Sanz, Pablo F. (ExxonMobil Upstream Research Co. (EMURC)) | Lele, Suvrat P. (EMURC) | Searles, Kevin H. (EMURC) | Hsu, Sheng-Yuan (EMURC) | Garzon, Jorge L. (EMURC) | Burdette, Jason A. (ExxonMobil Development Co.) | Kline, William E. (EMURC) | Dale, Bruce A. (ExxonMobil Production Co.) | Hector, Paul D. (ExxonMobil International Ltd.)
The Groningen Gas Field in Northern Netherlands is the largest gas field in Europe with production starting in 1963. Seismic events were first observed in 1986, but these were generally small with minimal damage. A government study concluded in early 1990’s that tremors were linked to gas production. The objective of the work described here is to utilize advanced geomechanical modeling to (i) characterize subsurface behavior related to production-induced fault reactivation, and (ii) evaluate alternate production strategies to help manage subsurface stresses to reduce fault slippage which can lead to seismicity.
Multi-scale 3D geomechanical models were developed using a non-linear quasi-static finite element method. This modeling framework includes a global model to capture full-field phenomena and two sub-models for regions with observed seismic activity which honor conditions of the global model, but also include explicit modeling of multiple faults. This approach considers the following features: i) Irregular stratigraphy and fault surfaces, ii) Variable reservoir rock properties according to porosity changes, iii) Non-uniform pressure depletion derived from field data and reservoir simulations, iv) Relaxed deviatoric salt stresses at start of production, v) Salt creep effects during production, vi) Biot coefficient effects for reservoir rocks, and vii) Coulomb friction behavior to capture slippage along faults. Models are verified by comparing predictions for the production history period (1964 – 2012) with corresponding field data. The model predictions for production forecast period (2012 onwards) are used for relative comparison of various production scenarios. Subsidence and reservoir strains calculated from the full-field global model during production history match well with corresponding field data without the need for calibration of material properties.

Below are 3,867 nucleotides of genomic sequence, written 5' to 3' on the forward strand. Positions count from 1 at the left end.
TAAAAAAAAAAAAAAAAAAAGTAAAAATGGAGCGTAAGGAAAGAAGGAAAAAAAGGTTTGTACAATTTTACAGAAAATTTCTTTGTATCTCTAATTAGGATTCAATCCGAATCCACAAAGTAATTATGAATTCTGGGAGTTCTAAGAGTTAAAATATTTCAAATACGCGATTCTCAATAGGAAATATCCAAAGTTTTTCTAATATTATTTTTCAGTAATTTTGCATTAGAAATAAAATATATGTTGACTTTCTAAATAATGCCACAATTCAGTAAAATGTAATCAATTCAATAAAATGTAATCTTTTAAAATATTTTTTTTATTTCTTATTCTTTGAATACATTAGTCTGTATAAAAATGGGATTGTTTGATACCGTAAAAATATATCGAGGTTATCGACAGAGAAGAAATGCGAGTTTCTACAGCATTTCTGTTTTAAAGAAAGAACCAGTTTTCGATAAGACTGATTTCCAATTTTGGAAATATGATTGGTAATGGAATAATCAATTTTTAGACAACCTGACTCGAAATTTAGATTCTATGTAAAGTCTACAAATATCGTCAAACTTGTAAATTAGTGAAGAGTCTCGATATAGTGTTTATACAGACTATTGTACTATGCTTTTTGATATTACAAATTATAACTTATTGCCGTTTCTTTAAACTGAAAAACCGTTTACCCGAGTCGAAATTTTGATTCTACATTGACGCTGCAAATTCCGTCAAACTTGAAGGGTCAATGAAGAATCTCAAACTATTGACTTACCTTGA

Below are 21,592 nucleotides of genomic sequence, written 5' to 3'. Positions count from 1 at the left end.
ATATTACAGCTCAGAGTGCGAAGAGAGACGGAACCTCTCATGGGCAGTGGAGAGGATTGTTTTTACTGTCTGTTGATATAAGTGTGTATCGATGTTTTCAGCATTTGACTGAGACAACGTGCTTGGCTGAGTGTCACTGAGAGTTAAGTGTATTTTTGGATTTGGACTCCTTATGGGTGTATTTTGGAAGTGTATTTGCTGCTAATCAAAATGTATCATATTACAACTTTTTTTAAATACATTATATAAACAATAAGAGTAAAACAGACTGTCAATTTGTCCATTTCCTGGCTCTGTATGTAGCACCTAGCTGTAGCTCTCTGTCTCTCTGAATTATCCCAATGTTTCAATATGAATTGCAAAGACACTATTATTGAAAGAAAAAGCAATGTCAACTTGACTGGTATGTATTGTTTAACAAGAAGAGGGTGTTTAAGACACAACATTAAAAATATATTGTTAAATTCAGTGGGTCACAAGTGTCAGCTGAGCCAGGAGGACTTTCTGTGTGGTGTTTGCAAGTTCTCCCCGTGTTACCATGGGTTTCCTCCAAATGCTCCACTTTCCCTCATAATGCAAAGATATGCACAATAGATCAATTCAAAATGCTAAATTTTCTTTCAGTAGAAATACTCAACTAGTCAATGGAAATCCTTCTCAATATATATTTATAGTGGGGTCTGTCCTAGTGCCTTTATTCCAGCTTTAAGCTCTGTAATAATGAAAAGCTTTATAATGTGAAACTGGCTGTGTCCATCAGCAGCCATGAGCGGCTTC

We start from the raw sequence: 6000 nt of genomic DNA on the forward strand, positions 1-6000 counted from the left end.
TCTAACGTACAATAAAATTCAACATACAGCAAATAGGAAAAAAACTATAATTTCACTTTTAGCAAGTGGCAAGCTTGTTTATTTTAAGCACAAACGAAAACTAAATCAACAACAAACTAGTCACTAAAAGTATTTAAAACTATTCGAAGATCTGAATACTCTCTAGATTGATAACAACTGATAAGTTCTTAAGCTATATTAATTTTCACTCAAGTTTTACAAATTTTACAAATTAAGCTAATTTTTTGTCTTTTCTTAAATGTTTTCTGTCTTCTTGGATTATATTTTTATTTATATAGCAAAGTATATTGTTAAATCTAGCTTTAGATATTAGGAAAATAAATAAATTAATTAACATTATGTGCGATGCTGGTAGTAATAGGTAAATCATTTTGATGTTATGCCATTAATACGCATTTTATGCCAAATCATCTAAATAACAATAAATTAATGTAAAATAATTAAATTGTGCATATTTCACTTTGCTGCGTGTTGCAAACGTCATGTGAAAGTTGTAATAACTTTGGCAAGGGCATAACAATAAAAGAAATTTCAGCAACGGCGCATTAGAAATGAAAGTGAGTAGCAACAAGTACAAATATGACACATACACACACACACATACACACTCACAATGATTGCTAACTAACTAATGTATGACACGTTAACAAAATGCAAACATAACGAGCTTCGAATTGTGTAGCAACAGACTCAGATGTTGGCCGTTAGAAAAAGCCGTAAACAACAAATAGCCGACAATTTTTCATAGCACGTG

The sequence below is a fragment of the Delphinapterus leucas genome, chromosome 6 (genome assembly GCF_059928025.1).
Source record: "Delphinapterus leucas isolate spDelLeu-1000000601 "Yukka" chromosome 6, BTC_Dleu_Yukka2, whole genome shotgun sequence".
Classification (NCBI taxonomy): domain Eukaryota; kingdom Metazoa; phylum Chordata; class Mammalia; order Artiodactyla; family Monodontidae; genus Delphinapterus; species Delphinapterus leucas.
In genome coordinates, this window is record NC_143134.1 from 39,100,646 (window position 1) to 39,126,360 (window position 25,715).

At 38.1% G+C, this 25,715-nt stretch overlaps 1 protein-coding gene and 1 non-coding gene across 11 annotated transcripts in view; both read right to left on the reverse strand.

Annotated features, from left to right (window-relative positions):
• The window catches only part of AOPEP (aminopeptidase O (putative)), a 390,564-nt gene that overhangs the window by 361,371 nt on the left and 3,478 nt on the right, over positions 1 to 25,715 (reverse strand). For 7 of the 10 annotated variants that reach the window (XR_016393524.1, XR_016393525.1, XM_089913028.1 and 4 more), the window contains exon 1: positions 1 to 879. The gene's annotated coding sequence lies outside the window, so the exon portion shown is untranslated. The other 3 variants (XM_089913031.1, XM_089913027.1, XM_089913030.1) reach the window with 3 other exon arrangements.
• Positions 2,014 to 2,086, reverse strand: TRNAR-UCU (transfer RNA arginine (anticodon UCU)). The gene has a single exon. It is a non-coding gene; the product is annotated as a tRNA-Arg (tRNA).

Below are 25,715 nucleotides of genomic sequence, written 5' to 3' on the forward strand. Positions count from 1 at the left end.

Model results show that the fault frictional dissipated energy correlates well with the radiated energy from observed seismic events, and that the energy scaling factor associated with this correlation is constant and the same for both sub-model 1 and 2. The dissipated energy during frictional sliding is a scalar quantity that provides a representative measure of fault activity for a given area of interest. Furthermore, because the dissipated energy correlates well with observed radiated energy, the models can be used for relative comparison of production scenarios to identify strategies that reduce fault loading.
Several production forecast scenarios are analyzed and evaluated based on predicted frictional dissipated energy to assess fault slippage. These results indicate that curtailment of production alone is not an effective alternative for mitigation of energy dissipation and related seismic activity. This study shows that advanced geomechanical models are a powerful tool that can provide valuable insight into the overall trend of cumulative radiated energy, are useful in understanding seismic activity, and can be used to identify production scenarios that mitigate seismic activity.